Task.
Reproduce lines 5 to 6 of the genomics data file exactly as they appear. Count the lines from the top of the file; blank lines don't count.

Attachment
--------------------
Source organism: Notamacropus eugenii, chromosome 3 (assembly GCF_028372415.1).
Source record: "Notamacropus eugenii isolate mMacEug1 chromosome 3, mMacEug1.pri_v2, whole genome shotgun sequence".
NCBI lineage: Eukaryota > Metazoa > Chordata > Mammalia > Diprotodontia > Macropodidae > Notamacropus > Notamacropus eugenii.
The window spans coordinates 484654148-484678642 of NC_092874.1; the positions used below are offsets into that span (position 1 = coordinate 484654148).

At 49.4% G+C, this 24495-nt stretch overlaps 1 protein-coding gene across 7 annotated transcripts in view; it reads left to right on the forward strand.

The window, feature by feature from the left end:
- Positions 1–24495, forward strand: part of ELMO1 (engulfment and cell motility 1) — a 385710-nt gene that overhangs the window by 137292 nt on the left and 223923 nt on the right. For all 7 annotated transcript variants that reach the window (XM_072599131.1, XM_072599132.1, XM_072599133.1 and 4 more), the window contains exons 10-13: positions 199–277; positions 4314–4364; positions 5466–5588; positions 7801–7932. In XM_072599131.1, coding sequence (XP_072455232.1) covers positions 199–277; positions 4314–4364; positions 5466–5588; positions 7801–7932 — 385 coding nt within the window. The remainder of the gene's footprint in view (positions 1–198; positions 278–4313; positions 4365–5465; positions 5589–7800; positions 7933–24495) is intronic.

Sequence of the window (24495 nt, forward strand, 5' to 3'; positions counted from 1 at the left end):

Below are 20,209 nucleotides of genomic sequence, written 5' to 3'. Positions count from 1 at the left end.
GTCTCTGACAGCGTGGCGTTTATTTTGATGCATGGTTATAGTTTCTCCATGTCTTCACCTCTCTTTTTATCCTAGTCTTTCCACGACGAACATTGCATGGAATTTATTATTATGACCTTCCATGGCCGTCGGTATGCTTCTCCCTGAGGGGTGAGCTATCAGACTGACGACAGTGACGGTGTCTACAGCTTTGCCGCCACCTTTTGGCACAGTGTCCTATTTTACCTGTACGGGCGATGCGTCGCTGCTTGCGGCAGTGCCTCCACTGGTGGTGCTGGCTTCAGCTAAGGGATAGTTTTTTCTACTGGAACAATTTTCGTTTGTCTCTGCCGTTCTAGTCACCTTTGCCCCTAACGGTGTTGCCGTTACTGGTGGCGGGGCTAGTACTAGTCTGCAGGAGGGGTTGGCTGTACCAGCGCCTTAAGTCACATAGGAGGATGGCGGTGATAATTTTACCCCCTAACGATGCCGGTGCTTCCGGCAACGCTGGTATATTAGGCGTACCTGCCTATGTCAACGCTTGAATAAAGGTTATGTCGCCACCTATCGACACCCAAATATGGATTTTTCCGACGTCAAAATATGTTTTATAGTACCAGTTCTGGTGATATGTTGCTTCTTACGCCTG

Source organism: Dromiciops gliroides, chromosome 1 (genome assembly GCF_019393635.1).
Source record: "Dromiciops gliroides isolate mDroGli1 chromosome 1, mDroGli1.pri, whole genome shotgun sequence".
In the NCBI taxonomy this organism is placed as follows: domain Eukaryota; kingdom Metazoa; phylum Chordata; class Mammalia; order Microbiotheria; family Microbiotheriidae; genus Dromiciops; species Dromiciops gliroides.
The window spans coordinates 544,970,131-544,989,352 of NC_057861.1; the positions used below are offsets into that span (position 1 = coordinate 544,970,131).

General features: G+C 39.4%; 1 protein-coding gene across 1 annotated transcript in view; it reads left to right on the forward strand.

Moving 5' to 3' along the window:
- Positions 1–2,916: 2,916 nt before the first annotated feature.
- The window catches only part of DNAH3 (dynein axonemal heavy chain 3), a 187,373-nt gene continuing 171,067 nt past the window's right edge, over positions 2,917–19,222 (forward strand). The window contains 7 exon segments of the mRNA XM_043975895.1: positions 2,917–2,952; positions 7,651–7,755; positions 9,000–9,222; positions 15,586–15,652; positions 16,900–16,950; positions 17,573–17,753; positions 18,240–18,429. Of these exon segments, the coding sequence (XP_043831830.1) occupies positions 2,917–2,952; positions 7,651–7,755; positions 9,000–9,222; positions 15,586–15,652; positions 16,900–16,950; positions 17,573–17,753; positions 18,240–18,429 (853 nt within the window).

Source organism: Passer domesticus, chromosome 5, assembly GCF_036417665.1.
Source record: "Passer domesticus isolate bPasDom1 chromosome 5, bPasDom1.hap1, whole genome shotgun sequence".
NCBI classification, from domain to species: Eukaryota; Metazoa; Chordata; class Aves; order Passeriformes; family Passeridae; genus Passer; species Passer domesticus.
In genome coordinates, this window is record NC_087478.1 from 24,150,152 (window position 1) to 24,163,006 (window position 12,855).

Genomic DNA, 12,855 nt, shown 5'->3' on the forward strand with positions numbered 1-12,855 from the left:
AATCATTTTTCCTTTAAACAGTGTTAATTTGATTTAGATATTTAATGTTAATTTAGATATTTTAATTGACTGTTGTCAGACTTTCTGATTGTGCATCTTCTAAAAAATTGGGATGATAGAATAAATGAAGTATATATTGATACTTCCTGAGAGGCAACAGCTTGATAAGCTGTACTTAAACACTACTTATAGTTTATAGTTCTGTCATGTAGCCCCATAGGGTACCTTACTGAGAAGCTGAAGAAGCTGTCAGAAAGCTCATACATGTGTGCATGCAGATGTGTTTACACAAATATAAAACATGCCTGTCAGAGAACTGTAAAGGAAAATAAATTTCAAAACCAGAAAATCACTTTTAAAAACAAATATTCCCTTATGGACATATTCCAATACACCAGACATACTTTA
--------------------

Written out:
At 49.4% G+C, this 24495-nt stretch overlaps 1 protein-coding gene across 7 annotated transcripts in view; it reads left to right on the forward strand.

The window, feature by feature from the left end: